Walmart is considering launching a new subscription video service that will act as a direct competitor with Netflix, Amazon and Disney, according to The Information.
Sources familiar with the situation told The Information the service would cost below $8 per month, and the company is considering making the product ad-free.
The low cost would directly combat Netflix, which costs between $8 and $14. The streaming service Hulu offers ad-free subscriptions, though more basic plans include commercials and ads.
Currently, Walmart has a digital product in Vudu, which is an online store for downloading and renting movies, according to CNET, but the retail company does not offer a subscription service.
“In addition to Netflix and Amazon Prime Video, both of which have more than 100 million people with access to their respective subscription video offerings, Walmart would be competing with the likes of Hulu, YouTube, AT&T, Dish and Sony, all of which are trying to lure customers to their on-demand or live video subscriptions,” according to CNET. “Even Apple and Facebook are pouring money into original video to draw more people into their ecosystems.”
However, it’s unclear if Walmart would add original content to its service, Fox Business reported.
Many of the other streaming services offer their original content. Hulu, Disney, Netflix and Amazon have all invested millions into original content. Apple is projected to spend $4.2 billion on original content by the year 2022.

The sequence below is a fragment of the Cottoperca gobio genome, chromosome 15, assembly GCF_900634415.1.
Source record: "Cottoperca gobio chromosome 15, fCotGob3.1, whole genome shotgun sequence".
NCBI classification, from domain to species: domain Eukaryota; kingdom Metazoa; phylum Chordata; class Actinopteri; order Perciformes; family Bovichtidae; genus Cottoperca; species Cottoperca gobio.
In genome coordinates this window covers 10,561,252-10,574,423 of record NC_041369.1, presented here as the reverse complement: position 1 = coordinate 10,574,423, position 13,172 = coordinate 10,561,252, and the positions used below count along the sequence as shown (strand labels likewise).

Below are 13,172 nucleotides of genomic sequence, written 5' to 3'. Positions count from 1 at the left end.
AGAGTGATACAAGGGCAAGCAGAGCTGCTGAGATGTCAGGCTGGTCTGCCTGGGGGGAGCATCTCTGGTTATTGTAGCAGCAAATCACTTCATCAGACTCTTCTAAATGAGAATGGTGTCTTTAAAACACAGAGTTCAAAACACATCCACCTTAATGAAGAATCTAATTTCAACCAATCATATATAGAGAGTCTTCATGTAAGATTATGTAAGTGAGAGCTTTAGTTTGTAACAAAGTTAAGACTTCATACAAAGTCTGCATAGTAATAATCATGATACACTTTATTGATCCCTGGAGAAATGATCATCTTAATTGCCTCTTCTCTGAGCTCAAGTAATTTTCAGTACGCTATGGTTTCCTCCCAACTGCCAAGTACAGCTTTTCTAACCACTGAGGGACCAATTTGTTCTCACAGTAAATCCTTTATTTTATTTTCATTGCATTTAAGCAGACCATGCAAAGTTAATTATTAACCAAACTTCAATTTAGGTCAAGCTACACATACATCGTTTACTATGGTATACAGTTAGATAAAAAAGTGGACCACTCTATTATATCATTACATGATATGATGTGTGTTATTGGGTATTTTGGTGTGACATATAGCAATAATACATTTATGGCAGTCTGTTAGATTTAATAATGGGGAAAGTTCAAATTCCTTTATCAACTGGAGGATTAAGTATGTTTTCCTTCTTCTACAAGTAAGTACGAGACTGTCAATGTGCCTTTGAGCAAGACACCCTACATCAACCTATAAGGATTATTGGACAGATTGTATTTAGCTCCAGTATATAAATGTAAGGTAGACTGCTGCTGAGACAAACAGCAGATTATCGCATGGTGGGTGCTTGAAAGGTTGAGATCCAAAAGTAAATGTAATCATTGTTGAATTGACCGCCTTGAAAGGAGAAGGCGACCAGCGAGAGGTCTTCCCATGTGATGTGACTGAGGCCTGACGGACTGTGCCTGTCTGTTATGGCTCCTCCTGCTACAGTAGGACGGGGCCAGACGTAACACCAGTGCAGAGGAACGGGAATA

Ted Sarandos, a chief content officer at Netflix, in an earnings interview Monday, said original content is the future of streaming, according to Quartz.
“The way we look at this long term is that our competitors will want that content on their own services,” he said.
However, the data doesn’t always back that up. Findings from Nielsen revealed that people watch old shows, like “Friends” or “The Office,” 80 percent of the time and only watch new original content 20 percent of the time, according to MediaVillage, which first shared the data.
“What’s driving subscriptions and renewals may be the originals, but our research shows most of the viewing time is spent with catalog programming,” Steve Hasker, Nielsen chief operating officer, told MediaVillage.
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